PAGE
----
The issue I have is with some of your starting assumptions. You said a couple things that caught my attention right from the start. These statements seem to reveal something about your worldview and starting assumptions that, I think, may even surprise you. Two of your statements were… 1.) “if something is true then it can be proven or at the very least observed and analyzed” and…2.) “root causes (of excellence)…be agreed upon by reason”. Only reason? Truth is only Truth if we can observe (verify) it? These statements sound surprisingly like something I might read in a Christopher Hitches book or other article by the “New Atheists”. I know you don’t believe in evolution, but the tone of your thoughts at the outset sounds very couched in materialistic world view. Don’t get me wrong, I don’t think that reason should ever be discounted, it’s our God given faculty for understanding and framing everything we take in. The apostle Paul said “the things I am speaking are reasonable and true”, God himself said “come now, let us reason together”. But I think we put ourselves in peril if we don’t guard against making reason itself into some kind of deity. My problem is twofold. First, by virtue of our limited faculties, our reason can only take us so far. Second, our reason is severely flawed, regardless of the level of individual intelligence.
    I believe I’ll be thinking about this topic all week, whether I want to or not. I hope you will follow up with more posts in the near future. I know you said you were just sort of flowing with your thoughts, so I look forward to seeing where they take you. I have some things in mind I’d like to read myself. Anyway, I hope you are doing well over there. Talk to you later.

    • Hey Mike, sorry for the delay in reply.

      In this case, yes, truth is only truth if we can verify it. Otherwise it’s a hypothesis. Because we’re looking over the course of history and cultures to determine if excellence was fostered by religion. The prevalence of religion in a culture and that that culture’s development are both documentable, observable facts of history. And remember, that’s the sole focus of my musing. It has nothing to do with proving if any religion is true or not, which is the focus of new atheism and also their downfall.

      So now I have to address your perception of reason, as well as that of new atheists (or just about any political liberal, to be honest). Reason, or logic, by it’s very nature and definition is and must be true. Your second point, that our reason is severely flawed, couldn’t be more wrong. It’s that our reason can be incomplete because we don’t have all the information (a la your first point), or we suffer from the misapplication of reason. That is, we don’t use reason to arrive at our conclusions, but instead create false “reason” to support beliefs we already have. This is why, for example, you have anti-gun people; because they don’t look at the reality or the facts. This is the main difference between some our Deist founding fathers, who didn’t believe some of the miracles in the Bible but still believed God must exist because of the wonder of His creation, vs. atheists or new atheists who are beginning with the premise that God doesn’t exist and then trying to use false “logical” arguments to prove their pre-determined conclusions or desires.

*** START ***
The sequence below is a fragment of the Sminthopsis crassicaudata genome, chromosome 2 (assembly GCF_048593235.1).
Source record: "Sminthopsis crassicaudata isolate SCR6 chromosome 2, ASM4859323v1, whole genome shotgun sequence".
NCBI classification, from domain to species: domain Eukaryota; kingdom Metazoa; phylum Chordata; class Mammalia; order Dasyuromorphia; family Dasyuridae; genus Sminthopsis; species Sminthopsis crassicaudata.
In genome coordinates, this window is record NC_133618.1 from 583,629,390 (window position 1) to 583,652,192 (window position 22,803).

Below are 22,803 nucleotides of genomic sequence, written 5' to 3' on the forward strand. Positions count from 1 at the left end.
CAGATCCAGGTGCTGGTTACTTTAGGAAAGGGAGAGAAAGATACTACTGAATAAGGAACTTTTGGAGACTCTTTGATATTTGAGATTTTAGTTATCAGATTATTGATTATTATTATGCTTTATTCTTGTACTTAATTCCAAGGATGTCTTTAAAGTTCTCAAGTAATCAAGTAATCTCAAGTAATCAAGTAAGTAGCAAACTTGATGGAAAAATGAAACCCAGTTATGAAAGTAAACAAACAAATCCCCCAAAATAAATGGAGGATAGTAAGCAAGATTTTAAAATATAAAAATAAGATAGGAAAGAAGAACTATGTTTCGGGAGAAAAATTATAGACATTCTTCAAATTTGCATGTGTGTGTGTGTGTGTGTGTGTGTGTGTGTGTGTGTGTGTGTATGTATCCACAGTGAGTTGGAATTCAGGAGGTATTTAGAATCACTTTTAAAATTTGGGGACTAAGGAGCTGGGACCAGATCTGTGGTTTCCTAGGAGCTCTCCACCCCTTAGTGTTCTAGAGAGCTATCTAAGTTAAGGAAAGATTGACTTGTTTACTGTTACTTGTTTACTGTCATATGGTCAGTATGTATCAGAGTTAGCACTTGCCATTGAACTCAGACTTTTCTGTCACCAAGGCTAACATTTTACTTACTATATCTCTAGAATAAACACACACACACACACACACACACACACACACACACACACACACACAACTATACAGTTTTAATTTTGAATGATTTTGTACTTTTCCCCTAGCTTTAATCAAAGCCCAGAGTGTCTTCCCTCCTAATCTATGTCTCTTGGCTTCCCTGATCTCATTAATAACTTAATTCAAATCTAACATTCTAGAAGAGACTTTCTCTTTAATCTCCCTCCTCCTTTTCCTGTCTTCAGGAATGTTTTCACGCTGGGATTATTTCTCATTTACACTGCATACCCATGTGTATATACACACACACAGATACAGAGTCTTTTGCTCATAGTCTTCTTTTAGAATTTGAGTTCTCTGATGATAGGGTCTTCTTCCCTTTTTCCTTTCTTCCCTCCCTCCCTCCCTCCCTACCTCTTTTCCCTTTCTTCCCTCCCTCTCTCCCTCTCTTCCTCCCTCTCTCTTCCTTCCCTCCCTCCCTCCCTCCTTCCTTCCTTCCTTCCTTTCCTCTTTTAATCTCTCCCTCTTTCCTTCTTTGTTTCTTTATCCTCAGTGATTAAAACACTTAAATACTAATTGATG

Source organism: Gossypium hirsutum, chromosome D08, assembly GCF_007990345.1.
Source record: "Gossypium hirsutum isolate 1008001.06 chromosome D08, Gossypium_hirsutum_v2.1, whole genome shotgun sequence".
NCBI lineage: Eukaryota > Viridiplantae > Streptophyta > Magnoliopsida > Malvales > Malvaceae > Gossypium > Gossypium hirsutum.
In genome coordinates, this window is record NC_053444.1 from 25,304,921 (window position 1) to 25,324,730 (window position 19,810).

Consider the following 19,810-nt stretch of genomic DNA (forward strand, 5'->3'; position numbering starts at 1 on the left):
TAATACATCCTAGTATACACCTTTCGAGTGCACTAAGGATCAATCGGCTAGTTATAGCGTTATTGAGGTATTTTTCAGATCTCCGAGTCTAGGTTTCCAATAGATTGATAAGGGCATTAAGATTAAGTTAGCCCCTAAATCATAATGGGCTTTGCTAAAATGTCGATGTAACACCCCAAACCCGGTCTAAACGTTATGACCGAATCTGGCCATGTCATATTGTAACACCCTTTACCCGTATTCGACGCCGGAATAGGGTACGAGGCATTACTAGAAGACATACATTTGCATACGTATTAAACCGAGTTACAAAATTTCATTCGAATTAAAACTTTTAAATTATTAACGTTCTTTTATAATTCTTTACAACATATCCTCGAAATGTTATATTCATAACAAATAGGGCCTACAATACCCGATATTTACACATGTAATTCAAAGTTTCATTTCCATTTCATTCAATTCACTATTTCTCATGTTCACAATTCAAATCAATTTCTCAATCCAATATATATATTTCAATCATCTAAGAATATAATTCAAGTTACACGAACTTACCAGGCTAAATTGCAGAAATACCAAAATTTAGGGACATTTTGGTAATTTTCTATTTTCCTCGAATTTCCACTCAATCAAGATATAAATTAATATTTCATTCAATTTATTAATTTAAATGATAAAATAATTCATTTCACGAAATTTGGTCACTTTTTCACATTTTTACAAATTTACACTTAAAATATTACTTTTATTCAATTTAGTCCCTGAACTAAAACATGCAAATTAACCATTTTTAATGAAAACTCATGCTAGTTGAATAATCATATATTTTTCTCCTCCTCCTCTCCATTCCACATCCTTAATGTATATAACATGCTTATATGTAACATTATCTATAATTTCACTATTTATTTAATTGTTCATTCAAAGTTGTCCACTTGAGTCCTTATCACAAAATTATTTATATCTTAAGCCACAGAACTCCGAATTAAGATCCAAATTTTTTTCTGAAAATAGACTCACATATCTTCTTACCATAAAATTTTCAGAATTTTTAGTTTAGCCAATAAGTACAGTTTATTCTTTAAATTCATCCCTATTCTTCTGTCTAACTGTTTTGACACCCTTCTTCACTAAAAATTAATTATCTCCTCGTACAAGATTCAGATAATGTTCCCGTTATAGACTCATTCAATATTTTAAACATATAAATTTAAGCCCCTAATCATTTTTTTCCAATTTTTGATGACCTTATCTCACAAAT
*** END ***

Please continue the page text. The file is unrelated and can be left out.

We have to use reason, and we have to use it correctly, because the alternative of faith doesn’t… How do I say this? Faith is for relationships, reason is for science. I have faith that the principal of lift works on an aircraft’s wing, but it wasn’t faithed into existence. Likewise, there’s no logical reason my parent’s should love me even when I’m being a turd, but they do, and we have that faith in each other. The misuse or misunderstanding of where one begins and another ends or where/how they should be applied is where false arguments spring from.

      • Hey again Eric,

        I think one of your aims in the original post was to provide definition for certain terms. I think that is important throughout b/c we seem to define some terms differently. Two of the key terms I would like to attempt to define are “truth” and “faith”. Truth is absolute “right”. We understand truth in terms of a perfect measurement. Measurement requires a standard, something to be measured against. Most often we see the “deviation” from truth in degrees. But whether something is off by .5 degrees or 90 degrees, it is still untrue, or false. Things are either true or not. I assume we agree on this definition. Where we seem to depart is the level of confidence we have in our own minds as measuring instruments. I am convinced the instrument is in serious need of calibration. Now on to Faith. In a biblical sense, nothing is “faithed into existence”. Faith is what we exercise to believe what God has said already is (created, finished, ordained, whatever). We don’t create things by our faith, we trust what God has said. We “take Him at his Word”. His word is either reliable or not, true or false. That is my feeble attempt at definition, or at least clarification.

        Let me correct what I meant to say with regard to my second point about our reason being “severely flawed”. I still stand by my assertion and I also agree with the substance of your second paragraph. I think you and I emphasized different words in the phrase “our reason is severely flawed”. Your focus was on “reason” mine was on “our”. I agree with you, reason, as an absolute, just like love as an absolute, can be defined. In the case of love, 1 Corinthians 13 does this perfectly. My point, which I should have been more careful to explain, and which you did for me, was that “our” reason is severely flawed. Perhaps it’s more correct to say that our ability to reason rightly is severely flawed.